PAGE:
It was aluminum (I love aluminum), it had a window in the front for the receiver, and a rubber button in the back I could get the wire out through. There was one thing that could be a problem - it was very small. (rules is in centimeters)

Flashlite casing

Before I could actually build anything, I had to make sure the project fits into the case. The first thing I needed was the board’s size - how much copper can I layout the board on. I started by cutting a copper-clad board to the approximate size, and filing it down till I was able to fit it into the case. I was left with a 30x18mm board:

Biggest board that I could fit into the case

Once I measured the board’s size, I layed-out the components with KiCAD. Since the board was so small, I had to compromise on the location of the ICSP pins, which looked like quite a mess when I connected to board for programming.

KiCAD layout

The next step was to make sure the entire setup fits in the case. Pins, capacitors and wires take space, and I needed to make sure the complete circuit fits inside the case. In order to test that, I printed the tracks on plain paper, and cut a cardboard to the size of the PCB. I then glued the tracks to the cardboard, and assembled the components on to it. It fitted perfectly.

Cardboard cutouts
Assembled cardboard circuit
Cardboard circuite in casing

This was the first double-sided board I was doing, after several one-sided boards. I’ve used the toner-transfer method successfully - so that was what I was going to use. Since etching a double-sided PCB requires perfect alignment, I decided to etch one side at the time. I transferred the toner to one side, and covered the other with plastic tape. Once that side was etched, I washed off the toner and drilled the board. With a pin, I punctured the other side’s toner mask, and using the through-hole components themselves, I aligned the other toner mask to the copper.

First side toner mask applied
Board’s other side coverted with plastic tape
First side etched
First side etched (closer)

Soldering the board followed. Aside from being my first double-sided board, it was my first surface-mount board - and a small and crowded one at that. I took my time, working through the magnifying glass almost exclusively:

All that was left was to program the device:

… and make sure that it worked.

Problems and Troubleshooting #

It didn’t work. At all. I couldn’t get the computer to recognize the USB device - I was getting bus and enumeration errors. I checked the USB cable solders, did a connectivity test and all was well. I tried looking at the crystal signal with an oscilloscope - but everything looked good. The MCU was getting power and a good clock signal, it’s USB pins were correctly connected to the USB cable, it had the exact same firmware loaded into the breadboard prototype - which was working - but the final build was a dud.

I was getting frustrated. After hours of trying to figure out what was wrong I was ready to give up and admit failure - something wasn’t right I didn’t had what it takes to figure it out. (I am just a hobbyist, after all)

The next day, I came back to the build thinking: this build should be identical to the prototype, that was still working. Then it hit me - because I had USB problems with the prototype, when the Vusb capacitor wasn’t large enough, I enlarged the bypass cap - that was the difference!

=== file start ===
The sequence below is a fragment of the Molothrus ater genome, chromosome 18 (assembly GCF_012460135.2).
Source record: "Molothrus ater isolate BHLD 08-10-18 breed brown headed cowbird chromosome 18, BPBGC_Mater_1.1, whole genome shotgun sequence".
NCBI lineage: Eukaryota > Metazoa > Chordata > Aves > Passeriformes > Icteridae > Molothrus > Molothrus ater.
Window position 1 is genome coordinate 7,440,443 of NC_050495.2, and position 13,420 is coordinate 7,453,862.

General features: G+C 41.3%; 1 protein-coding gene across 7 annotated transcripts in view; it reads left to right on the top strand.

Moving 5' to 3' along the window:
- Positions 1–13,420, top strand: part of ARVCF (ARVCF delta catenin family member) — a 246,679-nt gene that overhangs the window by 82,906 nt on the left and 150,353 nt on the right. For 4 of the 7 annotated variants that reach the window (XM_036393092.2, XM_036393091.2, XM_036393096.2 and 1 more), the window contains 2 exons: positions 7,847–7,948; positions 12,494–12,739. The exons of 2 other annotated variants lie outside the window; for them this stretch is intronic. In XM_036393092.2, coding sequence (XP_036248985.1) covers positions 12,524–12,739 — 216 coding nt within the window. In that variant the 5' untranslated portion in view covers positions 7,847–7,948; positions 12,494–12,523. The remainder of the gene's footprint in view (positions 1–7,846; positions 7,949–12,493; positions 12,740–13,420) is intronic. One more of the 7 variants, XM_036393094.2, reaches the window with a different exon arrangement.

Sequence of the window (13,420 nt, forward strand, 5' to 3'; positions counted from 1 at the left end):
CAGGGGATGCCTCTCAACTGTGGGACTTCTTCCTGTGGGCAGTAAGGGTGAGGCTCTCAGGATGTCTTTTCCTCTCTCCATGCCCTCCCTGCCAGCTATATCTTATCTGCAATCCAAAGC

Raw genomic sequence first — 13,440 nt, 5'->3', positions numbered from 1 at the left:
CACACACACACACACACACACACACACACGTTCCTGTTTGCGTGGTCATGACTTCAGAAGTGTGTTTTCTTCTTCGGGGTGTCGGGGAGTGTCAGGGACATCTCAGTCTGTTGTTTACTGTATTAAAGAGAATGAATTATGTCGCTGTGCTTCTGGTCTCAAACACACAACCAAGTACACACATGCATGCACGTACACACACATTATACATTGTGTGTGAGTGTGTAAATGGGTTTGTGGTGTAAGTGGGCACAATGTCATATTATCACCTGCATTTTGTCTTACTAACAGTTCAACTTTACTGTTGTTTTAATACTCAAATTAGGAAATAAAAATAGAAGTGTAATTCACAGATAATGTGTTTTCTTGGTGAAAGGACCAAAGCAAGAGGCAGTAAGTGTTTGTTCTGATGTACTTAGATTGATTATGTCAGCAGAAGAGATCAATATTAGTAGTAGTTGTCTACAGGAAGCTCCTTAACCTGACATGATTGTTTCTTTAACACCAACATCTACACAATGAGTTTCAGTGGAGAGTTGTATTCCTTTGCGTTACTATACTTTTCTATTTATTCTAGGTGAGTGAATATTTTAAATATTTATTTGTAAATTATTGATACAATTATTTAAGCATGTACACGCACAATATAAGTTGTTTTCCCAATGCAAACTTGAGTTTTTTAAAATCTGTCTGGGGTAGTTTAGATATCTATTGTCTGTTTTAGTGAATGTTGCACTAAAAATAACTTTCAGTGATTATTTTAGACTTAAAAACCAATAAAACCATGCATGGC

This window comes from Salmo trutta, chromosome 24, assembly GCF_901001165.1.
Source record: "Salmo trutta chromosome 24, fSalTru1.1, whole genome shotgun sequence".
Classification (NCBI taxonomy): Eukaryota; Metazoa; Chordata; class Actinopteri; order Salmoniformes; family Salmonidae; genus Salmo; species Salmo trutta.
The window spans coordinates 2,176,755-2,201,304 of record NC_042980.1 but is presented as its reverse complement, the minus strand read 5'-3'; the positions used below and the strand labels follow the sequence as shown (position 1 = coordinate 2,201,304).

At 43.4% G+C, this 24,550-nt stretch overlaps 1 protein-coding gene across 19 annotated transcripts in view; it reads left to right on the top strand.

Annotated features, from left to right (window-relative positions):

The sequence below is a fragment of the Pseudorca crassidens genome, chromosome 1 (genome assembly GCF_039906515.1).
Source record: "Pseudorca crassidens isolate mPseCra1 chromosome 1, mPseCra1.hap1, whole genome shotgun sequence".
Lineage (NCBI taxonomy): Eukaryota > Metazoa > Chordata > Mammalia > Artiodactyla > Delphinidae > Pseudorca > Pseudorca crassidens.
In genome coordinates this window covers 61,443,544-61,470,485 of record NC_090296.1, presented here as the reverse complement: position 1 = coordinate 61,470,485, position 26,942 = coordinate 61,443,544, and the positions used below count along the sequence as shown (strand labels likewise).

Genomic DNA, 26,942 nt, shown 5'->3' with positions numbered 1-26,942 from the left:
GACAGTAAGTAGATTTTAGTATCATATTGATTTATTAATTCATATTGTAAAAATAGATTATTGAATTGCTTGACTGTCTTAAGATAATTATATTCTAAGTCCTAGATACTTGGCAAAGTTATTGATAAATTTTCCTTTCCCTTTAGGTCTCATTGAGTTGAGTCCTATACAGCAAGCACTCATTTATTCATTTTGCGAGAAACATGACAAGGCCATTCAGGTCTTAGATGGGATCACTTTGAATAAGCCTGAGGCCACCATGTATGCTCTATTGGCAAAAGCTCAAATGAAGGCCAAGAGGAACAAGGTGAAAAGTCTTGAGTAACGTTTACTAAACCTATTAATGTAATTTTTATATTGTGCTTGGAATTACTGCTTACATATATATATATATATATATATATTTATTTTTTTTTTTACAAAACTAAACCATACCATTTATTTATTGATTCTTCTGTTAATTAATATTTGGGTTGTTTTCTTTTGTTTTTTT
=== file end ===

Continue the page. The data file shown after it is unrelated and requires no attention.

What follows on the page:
I tested the voltage on the Vusb pin, which read be around 3.3V,  but wasn’t reading any voltage at all. Unfortunately, my next conclusion was that the bypass cap. I used may have been too big, which may have caused long high-current drawing from the on-die USB transciever during power-up - which probably destroyed the on-die USB voltage regulator! bummer…

Replacing the cap. was easy - replacing the PIC was a pain. I didn’t have hot-air workstation available, and de-soldering the chip’s 28 pins without destroying the board was very challenging. I ended up working with the solder and an x-acto knife, carefully bending each pin upwards.

After replacing the cap. and chip (and re-programming the device) - everything worked and was ready for casing. But before, I padded the inside of the (conducting!) aluminum casing with black plastic tape.

Casing finishups #

The project, as it’s presented above, sat on my HTPC for a few days, rolling from side to side once in a while (which didn’t affect it’s function, but wasn’t very pretty).

After looking for a bit, I found my perfect solution - an old indoor TV antenna I had from when I bought a DTV receiver. Conveniently enough, it had a small magnet on the bottom, and a nice screw that connected to the antenna:

I measured to screw’s radius, and chose a drill slightly smaller - so later I could mill the screw’s grooves in the hole. After drilling the initial hole, I very carefully force-screwed the base into the hole, milling the grooves for the screw with the screw itself. This took several attempts. (that almost scratched the paint!)

The final step was to hide everything that’s inside the case. I simply glued a camera film over the clear protection, to get the final result:

Final words #

This project started as a very ambitious R&D project which included reverse-engineering of an IR protocol, implementation of a decoder in firmware, and at some point Linux kernel development.

As the project progressed, I came up with more ways not to do anything, but re-use existing tools I learned about. This allowed me to complete a generic and working prototype in a single weekend. It was tempting to implement everything on my own - but eventually finding the right tools instead of developing them was pretty rewarding - I could focus on what was most important: the project’s appearance in my living room :)

The build was challenging. I took on myself several challenges I haven’t dealt with before: Working on a very small board, which made me use SMDs for the first time and forced me to do a double-sided board. It took some time, but slow, careful and planned work allowed me to get the hardware build right the first time.

It was very disappointing to discover the build I worked on so hard wasn’t working. It took every bit of patience not to throw the project and keep looking for the problem - eventually, it payed off - which made me face another challenge: removing the chip from the board without destroying it.

For over 6 months this build is serving us reliably, on a daily basis.